5 Must-See Documentaries about Inspiring People on Netflix
I love learning and documentaries are perfect for that. And if there's one thing Netflix has a lot of it's documentaries! But with so many options which ones do you choose? Grab your popcorn and hot chocolate because I lined up my favorite 5 documentaries for you about inspiring people that we can all learn from.
1. Jeremy Scott: The People's Designer
Jeremy Scott is a creative genius. Did you see the pill bag he created for Moschino recently?
In this documentary you learn more about the humble beginnings of Jeremy and how growing up in a small town in in Missouri allowed him to tap into the power of his imagination. Even though he wasn't surrounded by creative fashionista's, Jeremy Scott was a trendsetter in more ways than one and was able to transform his passion for fashion into his carreer. One thing I didn't know is that he was an autodidact at first and later did fashion studies which allowed him to combine the best of both worlds. Want to know how he made his debut at Moschino? Then make sure you watch
Iris Apfel is so creative and unique that they organized an exhibition with some of her most memorable outfits. Although there was no budget to promote it, it became a hit thanks to word of mouth. Whether you know her for her signature glasses, chunky bracelets or bigger than life necklaces, Iris has mastered the art of combining wordly styles, high fashion and low budget items creating gorgeous looks that are breath taking. Her documentary was so relatable because like Iris I love travel and fashion. But my favorite part was when I saw that she also shops at Kaarta Fabrics in Harlem, one of my 6 favorite fabric shops in New York! Iris' documentary inspired me to up my accessories game because like she says 'it needs to tell a story'.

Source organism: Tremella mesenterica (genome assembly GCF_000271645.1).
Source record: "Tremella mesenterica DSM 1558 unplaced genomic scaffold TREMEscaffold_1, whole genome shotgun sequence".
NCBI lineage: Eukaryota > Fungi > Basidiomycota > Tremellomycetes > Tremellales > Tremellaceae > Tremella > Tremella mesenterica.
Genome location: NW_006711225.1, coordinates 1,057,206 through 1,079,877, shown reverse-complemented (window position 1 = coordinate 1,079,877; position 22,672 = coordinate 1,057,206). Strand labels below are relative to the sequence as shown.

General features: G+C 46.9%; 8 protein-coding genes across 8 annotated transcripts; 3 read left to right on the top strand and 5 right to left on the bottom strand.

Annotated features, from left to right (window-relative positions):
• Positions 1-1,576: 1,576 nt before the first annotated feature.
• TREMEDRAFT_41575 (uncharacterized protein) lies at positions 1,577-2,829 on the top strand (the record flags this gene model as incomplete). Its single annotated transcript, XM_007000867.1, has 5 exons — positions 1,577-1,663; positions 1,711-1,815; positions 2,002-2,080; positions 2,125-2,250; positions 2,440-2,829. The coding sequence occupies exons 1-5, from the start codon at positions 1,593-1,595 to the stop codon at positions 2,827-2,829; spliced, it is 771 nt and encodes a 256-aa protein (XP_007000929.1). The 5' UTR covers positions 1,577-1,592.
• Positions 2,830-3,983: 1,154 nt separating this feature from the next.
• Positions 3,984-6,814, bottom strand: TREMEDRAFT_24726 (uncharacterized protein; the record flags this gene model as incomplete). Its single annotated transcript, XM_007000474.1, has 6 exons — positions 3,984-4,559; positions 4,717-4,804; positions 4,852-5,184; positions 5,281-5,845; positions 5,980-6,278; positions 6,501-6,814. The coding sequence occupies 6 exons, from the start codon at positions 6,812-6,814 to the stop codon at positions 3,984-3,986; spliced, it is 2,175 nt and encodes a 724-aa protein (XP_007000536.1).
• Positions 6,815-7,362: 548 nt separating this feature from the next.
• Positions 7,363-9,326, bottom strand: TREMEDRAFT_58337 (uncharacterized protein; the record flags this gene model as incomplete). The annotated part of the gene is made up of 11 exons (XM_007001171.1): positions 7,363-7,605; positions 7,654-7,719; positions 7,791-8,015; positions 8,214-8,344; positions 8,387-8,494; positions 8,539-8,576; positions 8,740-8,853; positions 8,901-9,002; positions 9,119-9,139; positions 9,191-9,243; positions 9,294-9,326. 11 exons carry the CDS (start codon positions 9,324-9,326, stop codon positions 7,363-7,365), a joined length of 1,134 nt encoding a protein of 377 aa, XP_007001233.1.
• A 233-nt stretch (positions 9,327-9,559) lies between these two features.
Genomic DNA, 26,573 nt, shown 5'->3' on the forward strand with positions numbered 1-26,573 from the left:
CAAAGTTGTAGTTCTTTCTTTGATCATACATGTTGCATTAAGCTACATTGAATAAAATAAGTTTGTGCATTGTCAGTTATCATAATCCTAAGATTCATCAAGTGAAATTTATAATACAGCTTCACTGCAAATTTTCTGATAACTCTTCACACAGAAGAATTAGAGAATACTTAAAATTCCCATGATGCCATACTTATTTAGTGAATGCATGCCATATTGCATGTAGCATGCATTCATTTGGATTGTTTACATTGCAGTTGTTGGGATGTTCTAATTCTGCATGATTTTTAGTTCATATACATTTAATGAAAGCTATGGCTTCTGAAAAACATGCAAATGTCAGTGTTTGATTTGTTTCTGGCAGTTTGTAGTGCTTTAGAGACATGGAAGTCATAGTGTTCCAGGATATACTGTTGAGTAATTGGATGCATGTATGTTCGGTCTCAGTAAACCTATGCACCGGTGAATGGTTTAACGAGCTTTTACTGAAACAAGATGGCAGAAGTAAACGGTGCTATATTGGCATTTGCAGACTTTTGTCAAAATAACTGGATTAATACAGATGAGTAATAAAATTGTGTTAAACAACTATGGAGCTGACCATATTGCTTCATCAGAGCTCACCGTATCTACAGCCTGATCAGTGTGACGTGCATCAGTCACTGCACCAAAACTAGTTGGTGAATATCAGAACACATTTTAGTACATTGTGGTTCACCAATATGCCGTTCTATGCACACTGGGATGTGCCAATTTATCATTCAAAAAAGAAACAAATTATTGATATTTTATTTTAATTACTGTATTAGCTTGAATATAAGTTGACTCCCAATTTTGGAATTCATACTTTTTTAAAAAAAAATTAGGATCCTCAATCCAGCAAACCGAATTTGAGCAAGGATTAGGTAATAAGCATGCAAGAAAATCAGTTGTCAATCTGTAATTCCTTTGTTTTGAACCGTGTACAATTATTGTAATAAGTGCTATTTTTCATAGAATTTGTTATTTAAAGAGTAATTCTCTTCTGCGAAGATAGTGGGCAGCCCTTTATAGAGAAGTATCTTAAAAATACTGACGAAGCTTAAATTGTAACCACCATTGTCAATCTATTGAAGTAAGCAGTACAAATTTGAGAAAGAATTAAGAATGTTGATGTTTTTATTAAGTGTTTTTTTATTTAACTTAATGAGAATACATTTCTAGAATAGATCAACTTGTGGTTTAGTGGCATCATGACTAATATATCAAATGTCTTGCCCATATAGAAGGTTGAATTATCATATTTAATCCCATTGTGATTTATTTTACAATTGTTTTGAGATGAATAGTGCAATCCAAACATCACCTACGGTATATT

3. What Happened Miss Simone?
I love how Nina Simone turned her pain into her power and used her gift to educate people but also make a difference. Although Nina was a brilliant artist and her music helped black people feel proud about who they are her life wasn't easy and she had a couple of demons to battle in her private life. This is a must-see if you want to learn more about Nina Simone and what role she played in the black civil rights movement. It also inspired me to create this DIY Painted Dress
4. The 100 Years Show
In an age where fame and success seem instant with social media, it was more than inspiring to learn that Carmen Herrera waited almost a century for hers to manifest. Carmen is a Cuban artist living in New York whose work was 'discovered' when she was in her 90s. She is 101 years old now and has an exciting exhibition coming up next year! If you feel like giving up or that you're too old to follow your dreams, this documentary is a must-see!
5. You Laugh But It's True
They say that we often like the people because of how they make us feel. I like Trevor Noah because he makes me feel smart, informed about the news and makes me laugh at the same time. I recently got cable TV and started watching The Daily Show. I love how Trevor stands up for minorities (all of them, not just blacks) and is able to brilliantly combine humor with journalism. Thanks to the help of his fabulous team as well ;-)
And let's not forget the Africa jokes! It reminds me of when I was in New York last year with my friend Joanna and everywhere we went people would ask if we were models. I'd say yes (I couldn't dissappoint them, now could I?) and that we were from Zamunda and they would get beyond excited. Off course at that moment I lost every inch of respect for them. Haven't they seen Coming To America? That movie is a classic
But back to Trevor Noah's beginnings. If you didn't know it already he's from South Africa where his carreer as a comedian began. On The Daily Show he's always wearing the finest suits whereas in the documentary he was dressed in regular clothes and looked like any regular guy in Africa, and that contrast was lovely to see. And although most documentaries glorify their subjet of affection I thought it was quite peculiar that they showed other South African comedians who openly criticized him. In my opinion it looked like the comments were racial driven but go see yourself and let me know what your opinion is!
Have you seen any of these documentaries? If so, which one(s)?